3.12 The statement on the renormalization of the entropy

As explained in Sections 3.9 and 3.10, the entanglement entropy is a UV divergent quantity. The other well-known quantity, which possesses UV divergences is the effective action. The standard way to handle the UV divergences in the action is to absorb them into a redefinition of the couplings, which appear in the gravitational action. In four dimensions the gravitational action should also include the terms quadratic in the Riemann curvature. The renormalization procedure is well studied and is described in textbooks (see for instance [22Jump To The Next Citation Point]). The idea now is that exactly the same procedure renormalizes the UV divergences in the entropy. In order to demonstrate this statement, consider a minimally-coupled scalar field. For simplicity suppose that the mass of the field vanishes. The bare (tree-level) gravitational action in four dimensions is the sum of the Einstein–Hilbert term and all possible combinations quadratic in the Riemann curvature,
∫ √ --4 ( 1 2 2 2 ) Wgr = gd x − -------(R + 2ΛB ) + c1,BR + c2,BR μν + c3,BR μναβ , (112 ) 16πGB
where GB, ΛB, c1,B, c2,B, c3,B are the bare coupling constants in the gravitational action.

The UV divergences of the gravitational action are computed by the heat kernel method using the small s expansion (69View Equation). For a minimal massless field (X = 0 in the scalar field equation) one finds

( ) --1---∫ ----1---∫ --1--∫ --1- 2 -1-- 2 -1- 2 Wdiv (𝜖) = − 64π2𝜖4 E 1 − 192 π2𝜖2 E R + 16π2 E 180 R αβμν − 180R αβ + 72 R ln 𝜖. (113 )
These divergences are removed by standard renormalization of the gravitational couplings in the bare gravitational action
Wgr(GB, ci,B, ΛB ) + Wdiv (𝜖) = Wgr (Gren,ci,ren,Λren), (114 )
where G ren and c i,ren are the renormalized couplings expressed in terms of the bare ones and the UV parameter 𝜖;
1 1 1 1 1 G----= G---+ 12π𝜖2-, c1,ren = c1,B + 32-π236-ln𝜖 , ren B c2,ren = c2,B − -1---1-ln 𝜖, c3,ren = c3,B + -1---1-ln 𝜖. (115 ) 32π2 90 32π2 90

The tree-level entropy can be obtained by means of the same replica trick, considered in Sections 3.8, 3.9 and 3.10, upon introduction of the conical singularity with a small angle deficit 2π (1 − α), S (GB, ci,B) = (α∂ α − 1)Wgr(α ). The conical singularity at the horizon Σ manifests itself in that a part of the Riemann tensor for such a manifold Eα behaves as a distribution having support on the surface Σ. Using formulas (56View Equation) – (59View Equation) one finds for the tree-level entropy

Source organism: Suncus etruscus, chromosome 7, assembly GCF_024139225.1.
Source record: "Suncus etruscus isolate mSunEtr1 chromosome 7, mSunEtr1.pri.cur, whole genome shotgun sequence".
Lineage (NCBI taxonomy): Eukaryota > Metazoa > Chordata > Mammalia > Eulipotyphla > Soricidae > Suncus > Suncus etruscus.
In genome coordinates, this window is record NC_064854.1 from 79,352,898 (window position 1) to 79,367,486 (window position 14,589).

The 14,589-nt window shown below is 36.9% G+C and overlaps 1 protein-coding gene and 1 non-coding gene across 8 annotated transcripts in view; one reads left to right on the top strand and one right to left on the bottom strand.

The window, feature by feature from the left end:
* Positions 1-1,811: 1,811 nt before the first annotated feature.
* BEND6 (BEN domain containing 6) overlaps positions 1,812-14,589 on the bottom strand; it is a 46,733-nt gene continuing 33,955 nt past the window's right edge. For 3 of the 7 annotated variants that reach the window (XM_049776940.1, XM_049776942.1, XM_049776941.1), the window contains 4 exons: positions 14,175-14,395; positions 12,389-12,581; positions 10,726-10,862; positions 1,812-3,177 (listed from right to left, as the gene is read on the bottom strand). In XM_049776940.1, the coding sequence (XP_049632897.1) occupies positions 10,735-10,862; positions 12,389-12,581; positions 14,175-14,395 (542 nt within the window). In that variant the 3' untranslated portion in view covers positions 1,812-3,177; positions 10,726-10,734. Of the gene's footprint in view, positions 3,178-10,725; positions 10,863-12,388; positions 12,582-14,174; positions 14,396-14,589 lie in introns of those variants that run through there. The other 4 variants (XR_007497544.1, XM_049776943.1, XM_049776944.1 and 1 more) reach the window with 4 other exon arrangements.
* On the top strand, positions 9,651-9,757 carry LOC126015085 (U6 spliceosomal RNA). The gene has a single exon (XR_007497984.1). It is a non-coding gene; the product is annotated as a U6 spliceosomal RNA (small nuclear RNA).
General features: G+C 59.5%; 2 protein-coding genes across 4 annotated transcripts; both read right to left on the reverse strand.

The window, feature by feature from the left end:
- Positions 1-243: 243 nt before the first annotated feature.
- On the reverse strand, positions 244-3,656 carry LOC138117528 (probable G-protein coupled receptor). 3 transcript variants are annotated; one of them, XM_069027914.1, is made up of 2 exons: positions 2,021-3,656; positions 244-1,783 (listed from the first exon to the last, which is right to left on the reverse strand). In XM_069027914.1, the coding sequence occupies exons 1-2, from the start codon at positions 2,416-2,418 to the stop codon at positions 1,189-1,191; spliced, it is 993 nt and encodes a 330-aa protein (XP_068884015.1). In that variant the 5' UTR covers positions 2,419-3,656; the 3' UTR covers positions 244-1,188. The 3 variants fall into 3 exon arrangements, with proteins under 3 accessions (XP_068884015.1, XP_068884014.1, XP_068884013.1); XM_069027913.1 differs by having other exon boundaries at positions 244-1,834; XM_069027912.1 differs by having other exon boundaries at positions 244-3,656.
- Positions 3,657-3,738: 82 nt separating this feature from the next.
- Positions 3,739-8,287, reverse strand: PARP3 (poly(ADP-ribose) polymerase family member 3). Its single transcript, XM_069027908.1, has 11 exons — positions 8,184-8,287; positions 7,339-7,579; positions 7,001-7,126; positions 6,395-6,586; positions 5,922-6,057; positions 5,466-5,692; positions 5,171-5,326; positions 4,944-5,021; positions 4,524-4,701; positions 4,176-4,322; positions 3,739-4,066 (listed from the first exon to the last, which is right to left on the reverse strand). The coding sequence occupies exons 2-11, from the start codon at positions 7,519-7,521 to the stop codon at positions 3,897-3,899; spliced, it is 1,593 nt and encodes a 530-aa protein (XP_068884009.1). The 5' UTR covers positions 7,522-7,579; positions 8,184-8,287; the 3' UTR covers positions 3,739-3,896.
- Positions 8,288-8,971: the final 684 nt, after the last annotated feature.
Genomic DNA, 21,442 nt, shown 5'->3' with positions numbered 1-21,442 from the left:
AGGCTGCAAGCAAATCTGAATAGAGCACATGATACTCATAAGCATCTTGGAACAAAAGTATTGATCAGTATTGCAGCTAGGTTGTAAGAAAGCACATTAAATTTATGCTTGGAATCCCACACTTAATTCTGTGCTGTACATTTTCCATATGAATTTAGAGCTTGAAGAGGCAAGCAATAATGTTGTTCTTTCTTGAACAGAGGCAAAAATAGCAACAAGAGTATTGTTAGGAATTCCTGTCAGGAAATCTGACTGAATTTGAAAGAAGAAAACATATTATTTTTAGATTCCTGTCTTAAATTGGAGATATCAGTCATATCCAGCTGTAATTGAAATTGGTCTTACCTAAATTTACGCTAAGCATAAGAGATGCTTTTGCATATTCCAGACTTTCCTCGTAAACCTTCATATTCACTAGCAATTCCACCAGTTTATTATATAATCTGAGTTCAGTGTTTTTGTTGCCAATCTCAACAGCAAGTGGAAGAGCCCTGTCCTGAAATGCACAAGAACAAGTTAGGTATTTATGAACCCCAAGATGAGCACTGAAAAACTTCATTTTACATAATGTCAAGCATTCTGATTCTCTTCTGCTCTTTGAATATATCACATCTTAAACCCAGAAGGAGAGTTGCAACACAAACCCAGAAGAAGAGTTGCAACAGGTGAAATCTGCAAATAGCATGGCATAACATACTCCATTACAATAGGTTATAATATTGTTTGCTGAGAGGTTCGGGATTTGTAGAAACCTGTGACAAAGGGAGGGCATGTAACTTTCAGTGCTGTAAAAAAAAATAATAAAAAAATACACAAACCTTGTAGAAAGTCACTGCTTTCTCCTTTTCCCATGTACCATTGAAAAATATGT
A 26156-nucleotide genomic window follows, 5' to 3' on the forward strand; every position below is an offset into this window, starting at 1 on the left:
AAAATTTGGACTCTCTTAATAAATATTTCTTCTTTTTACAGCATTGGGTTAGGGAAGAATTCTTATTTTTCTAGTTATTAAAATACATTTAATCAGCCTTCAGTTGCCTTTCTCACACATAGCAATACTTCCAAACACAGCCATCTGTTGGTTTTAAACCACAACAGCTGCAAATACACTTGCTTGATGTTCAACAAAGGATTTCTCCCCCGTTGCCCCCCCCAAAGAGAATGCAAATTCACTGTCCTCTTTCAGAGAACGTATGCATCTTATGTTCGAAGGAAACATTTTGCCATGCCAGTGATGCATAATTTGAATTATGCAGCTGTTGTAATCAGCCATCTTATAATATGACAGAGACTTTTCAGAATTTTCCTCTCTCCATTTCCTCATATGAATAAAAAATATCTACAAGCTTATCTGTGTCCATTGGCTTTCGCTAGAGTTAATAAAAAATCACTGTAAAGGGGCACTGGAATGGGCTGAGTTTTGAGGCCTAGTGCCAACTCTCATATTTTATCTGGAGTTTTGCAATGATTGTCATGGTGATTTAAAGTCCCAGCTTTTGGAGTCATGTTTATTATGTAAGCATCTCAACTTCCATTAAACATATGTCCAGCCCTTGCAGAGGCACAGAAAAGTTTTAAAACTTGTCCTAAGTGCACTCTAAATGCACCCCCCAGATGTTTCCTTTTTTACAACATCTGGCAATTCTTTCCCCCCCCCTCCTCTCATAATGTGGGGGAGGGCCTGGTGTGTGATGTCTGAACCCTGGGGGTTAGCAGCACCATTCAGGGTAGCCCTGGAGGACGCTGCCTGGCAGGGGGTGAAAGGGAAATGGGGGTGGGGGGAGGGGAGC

1 ∫ S(GB, ci,B) = ----A (Σ) − (8 πc1,BR + 4πc2,BRii + 8πc3,BRijij) . (116 ) 4GB Σ
Thus, the Bekenstein–Hawking entropy S = 41GA (Σ ) is modified due to the presence of R2-terms in the action (112View Equation). It should be noted that Eq. (116View Equation) exactly coincides with the entropy computed by the Noether charge method of Wald [221Jump To The Next Citation Point, 144] (the relation between Wald’s method and the method of conical singularity is discussed in [140]).

The UV divergent part of the entanglement entropy of a black hole has already been calculated, see Eq. (82View Equation). For a minimal massless scalar, one has

∫ ( ) A-(Σ)- -1--- 1- Sdiv = 48π 𝜖2 − 144π Σ R − 5(Rii − 2Rijij) ln 𝜖. (117 )
The main point now is that the sum of the UV divergent part (117View Equation) of the entanglement entropy and the tree-level entropy (116View Equation)
S (GB, ci,B) + Sdiv(𝜖) = S (Gren,ci,ren) (118 )
takes again the tree-level form (116View Equation) if expressed in terms of the renormalized coupling constants Gren, ci,ren defined in Eq. (115View Equation). Thus, the UV divergences in entanglement entropy can be handled by the standard renormalization of the gravitational couplings, so that no separate renormalization procedure for the entropy is required.

It should be noted that the proof of the renormalization statement is based on a nice property of the heat kernel coefficients an (68View Equation) on space with conical singularity. Namely, up to (1 − α)2 terms the exact coefficient an = areg + aΣ n n on conical space E α is equal to the regular volume coefficient areg n expressed in terms of the complete curvature, regular part plus a delta-like contribution, using relations (55View Equation)

reg Σ reg sing 2 an(Eα ) = a n (¯R) + aN = an (R¯+ R ) + O ((1 − α ) ). (119 )
The terms quadratic in Rsing are not well defined. However, these terms are proportional to (1 − α )2 and do not affect the entropy calculation. Thus, neglecting terms of order 2 (1 − α) in the calculation of entropy, the renormalization of entropy (118View Equation) directly follows from the renormalization of the effective action (114View Equation).

That the leading 1∕𝜖2 divergence in the entropy can be handled by the standard renormalization of Newton’s constant G has been suggested by Susskind and Uglum [213Jump To The Next Citation Point] and by Jacobson [141Jump To The Next Citation Point]. That one also has to renormalize the higher curvature couplings in the gravitational action in order to remove all divergences in the entropy of the Schwarzschild black hole was suggested by Solodukhin [196Jump To The Next Citation Point]. For a generic static black hole the renormalization statement was proven by Fursaev and Solodukhin in [112Jump To The Next Citation Point]. In a different approach based on ’t Hooft’s “brick-wall model” the renormalization was verified for the Reissner–Nordström black hole by Demers, Lafrance and Myers [62Jump To The Next Citation Point]. For the rotating black hole described by the Kerr–Newman metric the renormalization of the entropy was demonstrated by Mann and Solodukhin [170]. The non-equilibrium aspect (as defining the rate in a semiclassical decay of hot flat space by black hole nucleation) of the black hole entropy and the renormalization was discussed by Barbon and Emparan [12].


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